Where to Find the Coolest Fashions: Private Trunk Shows

Candice Postel and Emilia Fanjul Pfeifler in their Drawing Room space.

Candice Postel and Emilia Fanjul Pfeifler in their Drawing Room space.

When a pair of veteran fashion publicists put together an intimate trunk-show space just off Madison Avenue on New York City’s Upper East Side, it’s not a surprise to find a selection of hard-to-find cult brands on view there. Old friends Candice Postel and Emilia Fanjul Pfeifler launched the Drawing Room earlier this year as a way to bring New Yorkers together with brands that don’t have a presence in the city. Some days there are shows, with chic neighborhood ladies browsing tall racks under sprays of flowers; other days the space is used for product launches or press events.

Max Luxe spoke to Postel about the duo’s idea.


-How did you both get involved with this business?

We grew up together in Palm Beach,  and always lived parallel professional lives. We both come from fashion public-relations backgrounds.  I started at Salvatore Ferragamo many moons ago and Emilia at Bottega Veneta. From there, we both opened our own boutique agencies but motherhood called and we took time to raise our children.  Now that they are a little older, we decided this was the right time to do something.  We were hosting trunk shows out of Emilia’s home and decided to turn it into a business. But The Drawing Room is so much more than just trunk shows.  Brands have hosted their press previews here as well as launched products.  The Drawing Room truly is a jewel box of a space!


– When you’re running a trunk show, what is your typical day like?

We both wake up super-early, get our kids ready for school and drop them off, then head to The Drawing Room.  There are days that it is so busy that we look at each other at 5:00 and ask what is for lunch!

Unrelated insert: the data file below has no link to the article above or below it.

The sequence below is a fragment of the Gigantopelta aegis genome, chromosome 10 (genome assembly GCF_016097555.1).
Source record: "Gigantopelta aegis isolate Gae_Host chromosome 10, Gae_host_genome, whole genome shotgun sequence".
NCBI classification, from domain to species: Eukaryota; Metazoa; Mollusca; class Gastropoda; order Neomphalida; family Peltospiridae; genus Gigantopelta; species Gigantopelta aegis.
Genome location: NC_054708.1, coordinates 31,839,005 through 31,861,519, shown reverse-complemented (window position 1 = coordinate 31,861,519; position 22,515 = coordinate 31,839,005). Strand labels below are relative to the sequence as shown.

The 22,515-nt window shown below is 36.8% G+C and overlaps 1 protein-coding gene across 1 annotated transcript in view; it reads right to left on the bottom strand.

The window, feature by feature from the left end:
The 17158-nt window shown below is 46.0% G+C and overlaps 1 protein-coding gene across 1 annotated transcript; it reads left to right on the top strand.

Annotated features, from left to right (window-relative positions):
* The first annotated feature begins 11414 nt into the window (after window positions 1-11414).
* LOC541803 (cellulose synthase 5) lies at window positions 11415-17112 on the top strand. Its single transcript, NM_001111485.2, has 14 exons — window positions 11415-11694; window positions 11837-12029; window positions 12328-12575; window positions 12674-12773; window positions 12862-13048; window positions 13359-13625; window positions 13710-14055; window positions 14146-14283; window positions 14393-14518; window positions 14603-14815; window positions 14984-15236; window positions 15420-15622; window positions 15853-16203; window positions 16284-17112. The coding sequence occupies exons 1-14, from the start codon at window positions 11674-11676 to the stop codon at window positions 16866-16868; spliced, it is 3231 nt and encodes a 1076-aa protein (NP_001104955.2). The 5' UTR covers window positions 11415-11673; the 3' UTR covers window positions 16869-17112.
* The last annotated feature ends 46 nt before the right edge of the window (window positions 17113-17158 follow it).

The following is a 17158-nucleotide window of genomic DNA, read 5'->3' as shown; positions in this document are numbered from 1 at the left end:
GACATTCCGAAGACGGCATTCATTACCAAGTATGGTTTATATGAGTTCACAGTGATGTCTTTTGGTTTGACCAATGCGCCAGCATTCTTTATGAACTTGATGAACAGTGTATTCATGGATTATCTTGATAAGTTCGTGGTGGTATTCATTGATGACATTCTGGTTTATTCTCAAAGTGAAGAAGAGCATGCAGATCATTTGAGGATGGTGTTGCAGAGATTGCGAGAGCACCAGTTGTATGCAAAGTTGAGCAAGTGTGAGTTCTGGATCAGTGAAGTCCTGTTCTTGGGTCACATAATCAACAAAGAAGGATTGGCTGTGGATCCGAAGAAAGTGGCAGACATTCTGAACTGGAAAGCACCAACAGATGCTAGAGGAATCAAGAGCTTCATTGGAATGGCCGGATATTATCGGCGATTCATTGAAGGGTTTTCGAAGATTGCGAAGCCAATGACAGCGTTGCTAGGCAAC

A show at the Drawing Room.

A show at the Drawing Room.

– What brands have you shown? Which ones are coming up?

We try to have different kinds of brands and interesting companies all the time. For example, we did a Bespoke Week with Attolini custom women’s blazers, Devon Woodhill beautiful bespoke lockets, and Paul Renwick’s gorgeous cashmere, and we topped the show off with an amazing portrait painter, Rob Beckett. We did a week with Veronica Beard, where they designed six exclusive styles for The Drawing Room. Before everyone leaves for the winter holiday, we are doing a Basta Surf swimwear sale along with L’Etoile, a tennis and golf wear collection.


– What are a few high-end fashion trends you’re seeing now?

Investment pieces: an item that goes with several things in one’s closet. Not bling but something that compliments what you already have on.


– What’s the one most important winter item women should buy?

A fabulous coat makes a statement. The navy car coat from Veronica Beard is a no-brainer.

Street Art: Stephen Powers Paints the Walls

Harajuku — the chic Tokyo neighborhood that spawned a worldwide obsession with cute Japanese clothes and accessories — has been graffitied. A long wall in the hip shopping district now bears the painted legend “NOW IS FOREVER,” in massive block letters.

Celebrated Brooklyn artist Stephen Powers, who started in the 1980s as the graffiti artist ESPO and has been painting walls and canvases ever since, flew to Tokyo in April on a commission from Marc Jacobs. The international fashion powerhouse brought in Powers to sign his new book, “A Love Letter to the City,” at Bookmarc, its high-end bookstore.

Powers took out his spray paints and paint brushes and started transforming the walls nearby. As he worked, sometimes wearing a gas mask to ward off paint fumes, residents and bystanders stared or posed for pictures, holding up peace signs.

It’s a routine he’s followed in other cities, where he and his crew turn swaths of urban landscape into dramatic murals. The words used depend on the location. In Charleroi, Belgium, Powers recently inscribed “Bisous m’chou” (“Kisses, darling”) across the facade of the Charleroi Expo, echoing the endearment that local grandmothers whisper to their grandchildren, he wrote on his blog. In Baltimore this spring, Powers painted  “FOREVER TOGETHER” and “I AM HERE BECAUSE IT’S HOME” on a block of vacant houses scheduled to be demolished.

Street art has gained a following among serious collectors, spawning a movement from cinderblock walls into galleries. Artists like the anonymous British graffiti impresario Banksy now command hefty price tags when their works go up for sale. At the intersection of gentrification and urban grittiness, the street-art-chic trend has plenty of runway.

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